Fg/siemens power deal: Parties expect financial close by Nov.

The Federal Government through the Bureau of Public Enterprise (BPE), German company Siemens, and the electricity distribution companies (Discos) have held multiple meetings since President Muhammadu Buhari announced on July 22, 2019 that Nigeria would ink a power agreement with the German company and anticipate financial close by November this year.

Businessday gathered from sources with knowledge of these meetings that the success of the deal depends on Discos’ acceptance of the terms, their ability to distribute energy provided and improve collections to repay the loan.

So far, meetings have been held with at least six of the Discos including Ikeja and Eko Discos to firm up terms.

The first phase of the deal is to add 2,000 megawatts to Nigeria’s power generation and improve the ability of the Transmission Company of Nigeria ( TCN) to wheel all the energy generated. To this end, the Federal Government will in crease capital expenditure to improve TCN’S ability to upgrade its transmission network.

Businessday learnt that the Discos were given the option of picking a shopping list of assets that would be upgraded or replaced within their distribution network. A shareholder loan arrangement is being discussed to pay for the assets and a default could impair the shares of the core investors in the Discos.

The Nigerian government currently controls 40 percent shares in the Discos. However, before Siemens commits to the deal, the Discos are required to demonstrate an ability to repay, a source said. The electricity sector regulator, the Nigerian Electricity Regulatory Commission ( NERC), is reviewing electricity pricing towards making it sustainable for the operators and consumers.

Analysts say the success of the deal will benefit all parties and the country in general. According to the Power Sector Recovery Programme, a World Bank- sponsored study to improve the power sector, the Nigerian economy loses over $29 billion annually due to inadequate power supply. “The deal is a good one for all the parties, that’s why the Discos signed up, but it is fraught with risks in the event of a default,” said Chuks Nwani, an energy lawyer based in Lagos.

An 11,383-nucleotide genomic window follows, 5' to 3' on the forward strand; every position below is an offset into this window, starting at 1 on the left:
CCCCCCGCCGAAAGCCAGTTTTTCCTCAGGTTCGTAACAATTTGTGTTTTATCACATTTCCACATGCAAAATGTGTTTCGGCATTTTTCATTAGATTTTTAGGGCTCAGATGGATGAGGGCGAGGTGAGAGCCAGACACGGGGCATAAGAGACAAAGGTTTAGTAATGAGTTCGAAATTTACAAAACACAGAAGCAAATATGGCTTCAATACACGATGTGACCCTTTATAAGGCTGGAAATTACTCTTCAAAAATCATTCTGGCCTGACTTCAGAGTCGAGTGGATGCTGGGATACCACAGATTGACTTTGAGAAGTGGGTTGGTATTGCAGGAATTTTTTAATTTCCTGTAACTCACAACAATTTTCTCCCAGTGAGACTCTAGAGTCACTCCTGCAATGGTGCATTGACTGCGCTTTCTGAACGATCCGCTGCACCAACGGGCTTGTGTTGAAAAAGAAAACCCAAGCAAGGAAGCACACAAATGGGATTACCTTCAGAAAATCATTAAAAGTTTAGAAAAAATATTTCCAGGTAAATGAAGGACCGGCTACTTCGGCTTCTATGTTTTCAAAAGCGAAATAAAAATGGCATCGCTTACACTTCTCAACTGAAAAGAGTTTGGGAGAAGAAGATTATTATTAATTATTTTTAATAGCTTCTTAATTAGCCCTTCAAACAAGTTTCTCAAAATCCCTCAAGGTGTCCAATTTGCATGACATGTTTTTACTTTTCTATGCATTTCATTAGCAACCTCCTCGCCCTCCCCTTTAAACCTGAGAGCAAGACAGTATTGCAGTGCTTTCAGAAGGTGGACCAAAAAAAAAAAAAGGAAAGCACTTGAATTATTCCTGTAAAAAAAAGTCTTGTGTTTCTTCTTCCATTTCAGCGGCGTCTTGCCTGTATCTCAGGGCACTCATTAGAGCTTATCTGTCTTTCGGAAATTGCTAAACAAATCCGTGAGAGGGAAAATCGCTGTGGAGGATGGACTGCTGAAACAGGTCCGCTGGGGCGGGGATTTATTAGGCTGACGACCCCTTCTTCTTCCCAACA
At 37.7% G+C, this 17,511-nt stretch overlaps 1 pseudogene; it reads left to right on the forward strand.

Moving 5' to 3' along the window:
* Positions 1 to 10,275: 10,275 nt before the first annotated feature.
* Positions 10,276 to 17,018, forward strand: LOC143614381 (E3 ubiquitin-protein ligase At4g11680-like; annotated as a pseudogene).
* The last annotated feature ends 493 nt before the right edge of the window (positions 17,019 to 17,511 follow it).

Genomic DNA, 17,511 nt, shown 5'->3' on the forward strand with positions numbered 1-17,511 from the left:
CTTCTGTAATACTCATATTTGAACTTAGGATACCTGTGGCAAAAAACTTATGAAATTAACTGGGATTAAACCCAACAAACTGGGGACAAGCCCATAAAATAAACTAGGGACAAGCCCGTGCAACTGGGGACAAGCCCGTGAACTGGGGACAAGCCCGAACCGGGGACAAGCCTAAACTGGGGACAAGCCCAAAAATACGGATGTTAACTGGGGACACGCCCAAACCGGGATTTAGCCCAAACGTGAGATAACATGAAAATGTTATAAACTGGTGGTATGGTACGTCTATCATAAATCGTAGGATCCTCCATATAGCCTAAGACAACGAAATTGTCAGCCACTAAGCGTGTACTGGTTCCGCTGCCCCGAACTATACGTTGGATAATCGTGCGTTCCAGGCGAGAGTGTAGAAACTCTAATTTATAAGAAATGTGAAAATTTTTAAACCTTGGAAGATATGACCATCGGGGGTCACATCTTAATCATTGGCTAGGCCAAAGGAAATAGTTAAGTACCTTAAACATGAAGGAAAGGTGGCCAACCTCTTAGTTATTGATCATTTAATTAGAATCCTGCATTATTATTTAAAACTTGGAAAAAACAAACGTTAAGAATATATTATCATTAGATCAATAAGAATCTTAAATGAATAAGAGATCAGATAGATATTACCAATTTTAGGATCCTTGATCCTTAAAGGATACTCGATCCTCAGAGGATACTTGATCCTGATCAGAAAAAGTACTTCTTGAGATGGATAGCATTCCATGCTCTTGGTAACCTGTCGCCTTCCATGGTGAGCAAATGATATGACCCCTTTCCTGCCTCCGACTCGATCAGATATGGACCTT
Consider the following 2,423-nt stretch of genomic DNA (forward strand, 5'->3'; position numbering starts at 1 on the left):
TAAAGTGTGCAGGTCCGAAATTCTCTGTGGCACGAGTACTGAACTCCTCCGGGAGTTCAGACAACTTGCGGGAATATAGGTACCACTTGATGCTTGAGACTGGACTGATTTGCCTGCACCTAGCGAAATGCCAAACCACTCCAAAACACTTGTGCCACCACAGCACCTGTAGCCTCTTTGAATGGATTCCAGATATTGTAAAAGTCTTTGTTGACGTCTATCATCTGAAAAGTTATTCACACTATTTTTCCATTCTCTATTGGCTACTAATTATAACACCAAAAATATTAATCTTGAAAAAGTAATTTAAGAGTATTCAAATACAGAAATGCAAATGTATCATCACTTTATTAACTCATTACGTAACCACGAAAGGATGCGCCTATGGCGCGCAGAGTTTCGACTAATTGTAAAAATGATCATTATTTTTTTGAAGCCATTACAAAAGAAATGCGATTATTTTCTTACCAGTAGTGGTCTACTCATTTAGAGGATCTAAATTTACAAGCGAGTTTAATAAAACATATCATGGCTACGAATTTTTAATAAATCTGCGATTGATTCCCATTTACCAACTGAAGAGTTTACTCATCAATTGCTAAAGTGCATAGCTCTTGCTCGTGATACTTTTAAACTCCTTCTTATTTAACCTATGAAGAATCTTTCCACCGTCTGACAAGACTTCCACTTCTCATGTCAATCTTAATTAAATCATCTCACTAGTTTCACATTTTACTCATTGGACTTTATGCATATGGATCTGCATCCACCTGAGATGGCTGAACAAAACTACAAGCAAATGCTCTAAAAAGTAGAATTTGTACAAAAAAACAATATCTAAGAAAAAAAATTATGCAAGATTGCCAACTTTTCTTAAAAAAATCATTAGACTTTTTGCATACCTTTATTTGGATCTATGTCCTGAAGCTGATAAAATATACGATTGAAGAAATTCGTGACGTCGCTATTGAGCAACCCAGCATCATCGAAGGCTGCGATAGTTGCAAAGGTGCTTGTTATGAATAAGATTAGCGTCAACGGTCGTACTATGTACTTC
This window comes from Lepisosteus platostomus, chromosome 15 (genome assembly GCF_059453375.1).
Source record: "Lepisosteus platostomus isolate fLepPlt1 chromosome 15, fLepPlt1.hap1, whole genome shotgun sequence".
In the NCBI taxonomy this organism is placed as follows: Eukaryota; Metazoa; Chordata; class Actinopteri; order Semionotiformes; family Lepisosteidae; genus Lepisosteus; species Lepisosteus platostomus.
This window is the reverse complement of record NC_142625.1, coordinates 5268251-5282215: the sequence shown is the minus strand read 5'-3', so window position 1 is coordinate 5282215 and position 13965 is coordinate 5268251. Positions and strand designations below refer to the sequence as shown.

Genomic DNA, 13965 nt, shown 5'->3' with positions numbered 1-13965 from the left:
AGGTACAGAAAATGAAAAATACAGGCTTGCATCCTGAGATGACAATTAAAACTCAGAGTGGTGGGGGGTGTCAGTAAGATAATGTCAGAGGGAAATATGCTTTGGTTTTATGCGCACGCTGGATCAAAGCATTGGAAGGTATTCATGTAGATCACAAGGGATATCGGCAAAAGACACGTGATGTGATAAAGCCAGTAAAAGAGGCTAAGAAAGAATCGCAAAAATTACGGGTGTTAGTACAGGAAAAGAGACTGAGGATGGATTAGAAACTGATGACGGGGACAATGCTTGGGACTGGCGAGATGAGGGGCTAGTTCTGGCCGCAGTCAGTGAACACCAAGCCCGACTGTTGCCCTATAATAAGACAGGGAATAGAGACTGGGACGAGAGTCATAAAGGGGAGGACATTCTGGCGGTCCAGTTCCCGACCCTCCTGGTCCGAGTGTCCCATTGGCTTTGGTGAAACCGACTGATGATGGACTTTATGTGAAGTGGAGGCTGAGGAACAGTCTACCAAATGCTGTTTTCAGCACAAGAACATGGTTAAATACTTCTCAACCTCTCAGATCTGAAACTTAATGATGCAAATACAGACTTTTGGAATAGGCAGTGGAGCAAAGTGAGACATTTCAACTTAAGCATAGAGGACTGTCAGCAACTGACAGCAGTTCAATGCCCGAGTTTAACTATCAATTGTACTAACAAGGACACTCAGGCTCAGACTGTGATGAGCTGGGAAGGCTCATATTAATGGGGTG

To ensure the success of the deal, NERC will effect two minor tariff reviews in January and August 2020 to the Multi-year Tariff Order (MYTO), the template used to model electricity pricing in Nigeria. The regulator recently published a model of cost- reflective tariff for all the Discos which showed that even if cost- reflective tariffs were in place since 2015, Discos would still be indebted to the tune of N196.9 billion based on market shortfalls attributed to their poor collection ability, electricity theft and power lost through a poor grid network.

NERC has fur ther directed that Discos promptly meter all government ministries and departments to reduce market shortfall. “This Order reiterates that the responsibility and initiative for revenue collections from all customers including Ministries, Departments and Agencies of States and Federal Government rests with the Discos,” NERC said in a directive to each Disco. “Accordingly, this Order makes it mandatory for all Discos to meter all MDAS with appropriate meters of their choice within 60 days from the effective date of this Order.

All Discos reserve the right to disconnect any MDAS defaulting in the payment for electricity in line with the Regulation on Connection and Disconnection Procedures for Electricity Services,” it said. According to the proposed deal, the German company will upgrade transmission and distribution networks which could double Nigeria’s electricity generation and raise distribution capacity three-fold to 11,000 MW by 2023.

It will aggregate all DisCos’ investments in their network including cables, switches, transformers and substations to raise distribution above the current 4,000MW. Businessday gathered that Siemens will also try to resolve gas constraints to power plants by seeking to tap into the AKK pipeline for fuel supply so abandoned turbines can be restarted and use previously flared gas. Half of Nigeria’s 13,000MW generation is constrained due to lack of gas.

Through smart metering and improvement of Discos capacity, it is hoped the DisCos would raise collections and repay Siemens investment, which may be classified as a shareholder loan from the FG in their books.

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